Earlier last week (Wednesday, January 9), I had watched him in action. Having just joined the popular Gor Mahia team, he was a star attraction to the match against Posta Rangers. His masterful footwork on the pitch was evident, as was the adoration from his games. Even when he missed a shot, which happened a couple of times, they would clap for him, egging him on. And when he finally scored, they went into frenzy. Pretty soon, he was a trending topic on Twitter. Dennis the Menace, is back.

Down but not out

Sitting across me at the training pitch on Camp Toyoyo in Nairobi’s Eastlands, he exudes a calm air of confidence and self-assurance. He is clad in the green Gor Mahia garb, and the jersey stretches thin against his lean torso giving him the look of a man who spends a bit of time with the weights. But he insists that he could be fitter. There is also the little matter of his age that worried his fans.

He draws in breath as he admits what others have voiced out loud, “I am not 100 per cent fit since I have been outside for three years, but slowly I am getting there. I need at least four of five more games.”

He is a man under pressure to perform and luckily for him, he scored a goal at only his second game with Gor Mahia. “It was important to score now because of the pressure, since I have been out for a long time. When you join a new team, it is always important to score early, within the first one or two games.”

Did he think he would score? I prod.

“Well for me my job is to score, so I wanted to score in the first game but it was not easy because I came in in the last 20 minutes. So I aimed to do it in the next game.”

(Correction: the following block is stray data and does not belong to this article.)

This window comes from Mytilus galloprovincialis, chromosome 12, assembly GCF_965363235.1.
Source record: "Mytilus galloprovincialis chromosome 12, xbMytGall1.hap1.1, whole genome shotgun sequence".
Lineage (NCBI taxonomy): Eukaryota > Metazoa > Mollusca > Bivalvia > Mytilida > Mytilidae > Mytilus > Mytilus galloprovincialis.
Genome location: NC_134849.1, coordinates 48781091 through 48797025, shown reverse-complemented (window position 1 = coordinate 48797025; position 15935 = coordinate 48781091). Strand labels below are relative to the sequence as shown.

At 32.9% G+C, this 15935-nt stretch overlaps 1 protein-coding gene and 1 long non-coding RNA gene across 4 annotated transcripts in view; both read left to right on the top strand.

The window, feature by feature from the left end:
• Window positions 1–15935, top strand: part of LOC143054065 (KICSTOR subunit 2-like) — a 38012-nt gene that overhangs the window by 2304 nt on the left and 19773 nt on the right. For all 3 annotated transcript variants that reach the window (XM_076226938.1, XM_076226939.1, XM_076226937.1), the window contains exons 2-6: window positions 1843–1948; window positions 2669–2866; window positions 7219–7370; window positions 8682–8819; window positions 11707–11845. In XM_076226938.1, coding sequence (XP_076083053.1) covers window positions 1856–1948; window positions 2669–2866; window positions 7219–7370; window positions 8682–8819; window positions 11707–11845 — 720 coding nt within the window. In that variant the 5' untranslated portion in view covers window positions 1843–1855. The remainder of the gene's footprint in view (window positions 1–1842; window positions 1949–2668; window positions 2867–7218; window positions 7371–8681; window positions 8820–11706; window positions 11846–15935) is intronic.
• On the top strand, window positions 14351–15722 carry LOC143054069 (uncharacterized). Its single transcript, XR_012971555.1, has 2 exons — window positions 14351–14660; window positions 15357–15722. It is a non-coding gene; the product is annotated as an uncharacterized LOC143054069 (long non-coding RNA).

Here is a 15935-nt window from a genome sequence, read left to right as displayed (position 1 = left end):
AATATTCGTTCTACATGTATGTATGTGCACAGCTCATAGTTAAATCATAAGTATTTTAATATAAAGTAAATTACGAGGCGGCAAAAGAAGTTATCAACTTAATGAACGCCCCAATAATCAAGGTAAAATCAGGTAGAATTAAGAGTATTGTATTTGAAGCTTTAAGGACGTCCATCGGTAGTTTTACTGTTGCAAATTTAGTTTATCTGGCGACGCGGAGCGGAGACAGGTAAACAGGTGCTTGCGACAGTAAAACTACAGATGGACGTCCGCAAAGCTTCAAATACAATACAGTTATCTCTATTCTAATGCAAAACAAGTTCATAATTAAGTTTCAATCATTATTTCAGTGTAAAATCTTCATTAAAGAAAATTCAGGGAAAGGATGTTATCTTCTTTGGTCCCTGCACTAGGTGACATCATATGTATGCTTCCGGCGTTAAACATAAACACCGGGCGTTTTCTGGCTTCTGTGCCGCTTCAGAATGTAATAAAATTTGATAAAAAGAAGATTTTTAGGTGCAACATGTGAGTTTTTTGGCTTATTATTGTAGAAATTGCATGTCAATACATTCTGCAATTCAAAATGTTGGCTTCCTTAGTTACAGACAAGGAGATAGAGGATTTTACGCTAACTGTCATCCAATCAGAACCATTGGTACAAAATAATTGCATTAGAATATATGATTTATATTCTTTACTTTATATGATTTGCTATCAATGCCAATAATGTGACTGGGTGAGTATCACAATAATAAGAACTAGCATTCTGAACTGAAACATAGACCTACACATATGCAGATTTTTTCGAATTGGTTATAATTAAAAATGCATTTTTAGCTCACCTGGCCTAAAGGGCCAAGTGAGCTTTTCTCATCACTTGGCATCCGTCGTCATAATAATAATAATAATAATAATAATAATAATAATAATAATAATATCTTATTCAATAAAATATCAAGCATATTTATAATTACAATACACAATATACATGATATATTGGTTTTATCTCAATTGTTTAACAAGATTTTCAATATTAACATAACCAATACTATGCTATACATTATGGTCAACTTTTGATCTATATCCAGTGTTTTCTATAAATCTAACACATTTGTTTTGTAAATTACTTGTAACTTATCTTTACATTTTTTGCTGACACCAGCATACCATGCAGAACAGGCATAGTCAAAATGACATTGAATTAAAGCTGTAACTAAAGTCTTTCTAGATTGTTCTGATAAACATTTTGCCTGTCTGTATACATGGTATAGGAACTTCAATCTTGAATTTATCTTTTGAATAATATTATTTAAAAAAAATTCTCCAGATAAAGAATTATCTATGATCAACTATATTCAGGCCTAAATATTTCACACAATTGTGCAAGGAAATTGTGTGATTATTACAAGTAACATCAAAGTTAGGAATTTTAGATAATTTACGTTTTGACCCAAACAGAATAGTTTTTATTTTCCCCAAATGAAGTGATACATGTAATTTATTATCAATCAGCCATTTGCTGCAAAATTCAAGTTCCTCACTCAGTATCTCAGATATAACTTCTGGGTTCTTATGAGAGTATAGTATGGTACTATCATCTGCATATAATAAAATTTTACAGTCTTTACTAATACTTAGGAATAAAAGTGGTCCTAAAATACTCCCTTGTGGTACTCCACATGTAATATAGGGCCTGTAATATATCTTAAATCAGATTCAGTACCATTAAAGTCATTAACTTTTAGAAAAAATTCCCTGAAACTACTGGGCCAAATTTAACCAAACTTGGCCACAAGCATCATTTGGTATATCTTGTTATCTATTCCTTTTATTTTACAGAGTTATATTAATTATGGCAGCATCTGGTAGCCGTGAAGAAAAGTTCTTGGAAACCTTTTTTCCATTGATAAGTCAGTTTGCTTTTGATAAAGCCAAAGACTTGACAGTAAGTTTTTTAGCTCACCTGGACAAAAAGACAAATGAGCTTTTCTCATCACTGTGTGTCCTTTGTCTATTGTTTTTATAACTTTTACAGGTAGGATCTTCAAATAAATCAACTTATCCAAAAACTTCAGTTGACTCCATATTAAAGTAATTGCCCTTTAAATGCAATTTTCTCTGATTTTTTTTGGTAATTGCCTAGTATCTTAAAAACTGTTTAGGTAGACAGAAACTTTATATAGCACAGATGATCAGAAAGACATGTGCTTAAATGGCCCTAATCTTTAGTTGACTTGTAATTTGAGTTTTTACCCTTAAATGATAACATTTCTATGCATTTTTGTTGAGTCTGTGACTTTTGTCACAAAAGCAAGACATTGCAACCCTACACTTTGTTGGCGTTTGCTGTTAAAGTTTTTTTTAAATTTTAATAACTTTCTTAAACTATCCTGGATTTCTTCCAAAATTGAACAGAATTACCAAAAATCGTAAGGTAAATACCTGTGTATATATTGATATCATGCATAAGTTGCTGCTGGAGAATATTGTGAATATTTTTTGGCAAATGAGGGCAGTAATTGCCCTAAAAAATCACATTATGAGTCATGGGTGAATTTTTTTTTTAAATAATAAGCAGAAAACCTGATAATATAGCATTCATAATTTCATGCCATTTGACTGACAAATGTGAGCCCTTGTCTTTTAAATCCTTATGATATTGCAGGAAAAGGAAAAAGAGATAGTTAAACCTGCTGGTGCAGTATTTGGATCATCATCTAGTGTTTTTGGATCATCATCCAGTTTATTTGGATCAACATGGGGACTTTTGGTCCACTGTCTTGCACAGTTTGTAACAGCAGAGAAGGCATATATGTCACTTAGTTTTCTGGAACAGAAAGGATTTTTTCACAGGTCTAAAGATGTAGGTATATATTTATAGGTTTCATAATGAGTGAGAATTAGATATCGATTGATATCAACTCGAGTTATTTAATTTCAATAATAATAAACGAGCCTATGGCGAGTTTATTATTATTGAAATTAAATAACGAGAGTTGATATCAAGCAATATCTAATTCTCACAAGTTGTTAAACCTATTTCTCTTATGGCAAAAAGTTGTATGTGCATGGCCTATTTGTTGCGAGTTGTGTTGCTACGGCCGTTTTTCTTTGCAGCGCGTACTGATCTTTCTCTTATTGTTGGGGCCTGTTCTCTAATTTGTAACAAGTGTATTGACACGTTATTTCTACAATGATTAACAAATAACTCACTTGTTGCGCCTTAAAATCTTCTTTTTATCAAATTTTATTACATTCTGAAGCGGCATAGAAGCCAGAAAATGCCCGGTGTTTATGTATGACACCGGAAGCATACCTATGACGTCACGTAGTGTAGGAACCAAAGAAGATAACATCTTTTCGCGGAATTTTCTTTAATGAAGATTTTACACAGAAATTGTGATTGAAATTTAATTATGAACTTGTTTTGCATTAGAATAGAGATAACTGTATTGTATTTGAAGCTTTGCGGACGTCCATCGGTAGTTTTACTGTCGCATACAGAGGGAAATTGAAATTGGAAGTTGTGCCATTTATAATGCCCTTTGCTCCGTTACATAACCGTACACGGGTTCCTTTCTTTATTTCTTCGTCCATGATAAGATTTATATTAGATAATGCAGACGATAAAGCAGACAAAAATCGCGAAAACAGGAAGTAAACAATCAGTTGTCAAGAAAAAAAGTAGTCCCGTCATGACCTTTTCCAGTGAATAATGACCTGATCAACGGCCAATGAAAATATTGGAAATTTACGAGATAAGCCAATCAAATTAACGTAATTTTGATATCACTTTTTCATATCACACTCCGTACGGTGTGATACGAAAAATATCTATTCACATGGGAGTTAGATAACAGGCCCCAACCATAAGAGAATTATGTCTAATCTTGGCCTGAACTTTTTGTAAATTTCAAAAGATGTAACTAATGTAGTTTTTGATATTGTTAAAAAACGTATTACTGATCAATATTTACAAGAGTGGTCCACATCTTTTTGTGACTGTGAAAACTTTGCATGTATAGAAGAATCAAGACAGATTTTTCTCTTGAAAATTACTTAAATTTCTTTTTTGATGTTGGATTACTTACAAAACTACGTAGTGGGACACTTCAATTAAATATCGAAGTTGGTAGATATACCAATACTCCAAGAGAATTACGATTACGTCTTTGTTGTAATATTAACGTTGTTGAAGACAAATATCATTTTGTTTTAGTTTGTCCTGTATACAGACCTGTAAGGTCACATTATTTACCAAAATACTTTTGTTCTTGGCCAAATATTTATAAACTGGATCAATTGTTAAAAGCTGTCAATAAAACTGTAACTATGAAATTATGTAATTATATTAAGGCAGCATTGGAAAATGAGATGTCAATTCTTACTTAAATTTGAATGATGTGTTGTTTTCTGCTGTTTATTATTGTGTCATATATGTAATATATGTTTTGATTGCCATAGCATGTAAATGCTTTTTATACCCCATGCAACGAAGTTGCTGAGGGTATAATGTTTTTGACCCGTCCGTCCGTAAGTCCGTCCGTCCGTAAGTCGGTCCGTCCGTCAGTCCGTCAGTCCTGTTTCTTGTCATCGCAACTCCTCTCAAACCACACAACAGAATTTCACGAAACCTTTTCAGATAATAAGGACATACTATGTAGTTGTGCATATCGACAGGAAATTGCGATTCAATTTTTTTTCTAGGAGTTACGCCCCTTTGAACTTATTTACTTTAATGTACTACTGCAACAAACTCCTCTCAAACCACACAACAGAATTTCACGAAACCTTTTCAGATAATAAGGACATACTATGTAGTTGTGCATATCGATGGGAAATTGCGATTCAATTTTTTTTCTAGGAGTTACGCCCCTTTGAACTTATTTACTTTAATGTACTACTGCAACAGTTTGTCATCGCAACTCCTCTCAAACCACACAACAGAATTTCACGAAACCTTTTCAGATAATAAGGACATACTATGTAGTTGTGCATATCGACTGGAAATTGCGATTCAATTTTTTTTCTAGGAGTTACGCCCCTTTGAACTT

The Oliech today is a far cry from the overly confident man a few years ago. He was once an international star playing for international clubs like French Ligue 1 club, FC Nantes, Auxerre and AC Ajaccio. He then moved to the UAE to play in Al Nasr SC in 2015 but reportedly did not stay for more than six months. In March 2016, he announced his retirement from international football. At the time, he said it was to give way to the newer upcoming footballers, as he had served his time.

“I had not retired officially. I got into a contract with Betway to be their brand ambassador. That is why I had to stop for about two years, but I wasn’t done with football yet,“ he says.

My body can still go on for about three years. Footballers retire at 37, others even at 38, so I have three to four years to play.

While playing for Gor Mahia was admittedly his childhood dream, the same team his father played for decades ago, he was a little hesitant to relaunch his career with the team.

“I did not want to come to Gor. I wanted to go to a team where there is no pressure, but my friends told me if I wanted to make a comeback, I needed to go to a team in which there is pressure, so that I would be serious and get back to playing at my best. And they reminded me that not only is Gor the best club in Kenya, it is also the only club which can pay me.”

And after that second game, few doubt that he still has what it takes. However, for someone who has been playing for as long as he has, it would take a lot for him to lose it.

What next after his playing days are over?

“After three years I will decide what to do. I do not want to be a coach. I want to be one of the officials in KFF so that I can help football. My plans are to help Kenya while in the federation to run football well. If you are a coach and you so not get the funds and facilities it will not help you. I want to be there on the ground with the former players,” he says.